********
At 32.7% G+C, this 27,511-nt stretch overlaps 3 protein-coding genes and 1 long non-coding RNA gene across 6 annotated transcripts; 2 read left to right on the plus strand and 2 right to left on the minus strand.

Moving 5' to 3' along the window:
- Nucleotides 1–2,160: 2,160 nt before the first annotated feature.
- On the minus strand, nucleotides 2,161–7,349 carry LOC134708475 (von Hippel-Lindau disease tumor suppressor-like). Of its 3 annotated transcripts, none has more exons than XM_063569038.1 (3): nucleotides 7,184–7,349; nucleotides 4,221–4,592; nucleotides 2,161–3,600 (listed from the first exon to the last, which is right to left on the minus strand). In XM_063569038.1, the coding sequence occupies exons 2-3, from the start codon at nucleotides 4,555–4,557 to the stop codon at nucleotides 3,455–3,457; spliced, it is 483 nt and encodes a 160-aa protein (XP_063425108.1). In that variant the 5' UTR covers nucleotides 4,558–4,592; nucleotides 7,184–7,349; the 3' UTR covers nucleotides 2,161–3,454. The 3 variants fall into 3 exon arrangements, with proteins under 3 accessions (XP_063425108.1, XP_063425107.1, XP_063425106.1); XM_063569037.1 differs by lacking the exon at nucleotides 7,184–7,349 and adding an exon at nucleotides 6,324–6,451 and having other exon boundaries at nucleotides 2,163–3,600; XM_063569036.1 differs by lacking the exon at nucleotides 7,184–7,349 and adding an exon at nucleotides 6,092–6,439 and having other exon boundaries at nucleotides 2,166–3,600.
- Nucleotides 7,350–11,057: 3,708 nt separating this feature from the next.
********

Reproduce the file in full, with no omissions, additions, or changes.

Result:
At 32.7% G+C, this 27,511-nt stretch overlaps 3 protein-coding genes and 1 long non-coding RNA gene across 6 annotated transcripts; 2 read left to right on the plus strand and 2 right to left on the minus strand.

Moving 5' to 3' along the window:
- Nucleotides 1–2,160: 2,160 nt before the first annotated feature.
- On the minus strand, nucleotides 2,161–7,349 carry LOC134708475 (von Hippel-Lindau disease tumor suppressor-like). Of its 3 annotated transcripts, none has more exons than XM_063569038.1 (3): nucleotides 7,184–7,349; nucleotides 4,221–4,592; nucleotides 2,161–3,600 (listed from the first exon to the last, which is right to left on the minus strand). In XM_063569038.1, the coding sequence occupies exons 2-3, from the start codon at nucleotides 4,555–4,557 to the stop codon at nucleotides 3,455–3,457; spliced, it is 483 nt and encodes a 160-aa protein (XP_063425108.1). In that variant the 5' UTR covers nucleotides 4,558–4,592; nucleotides 7,184–7,349; the 3' UTR covers nucleotides 2,161–3,454. The 3 variants fall into 3 exon arrangements, with proteins under 3 accessions (XP_063425108.1, XP_063425107.1, XP_063425106.1); XM_063569037.1 differs by lacking the exon at nucleotides 7,184–7,349 and adding an exon at nucleotides 6,324–6,451 and having other exon boundaries at nucleotides 2,163–3,600; XM_063569036.1 differs by lacking the exon at nucleotides 7,184–7,349 and adding an exon at nucleotides 6,092–6,439 and having other exon boundaries at nucleotides 2,166–3,600.
- Nucleotides 7,350–11,057: 3,708 nt separating this feature from the next.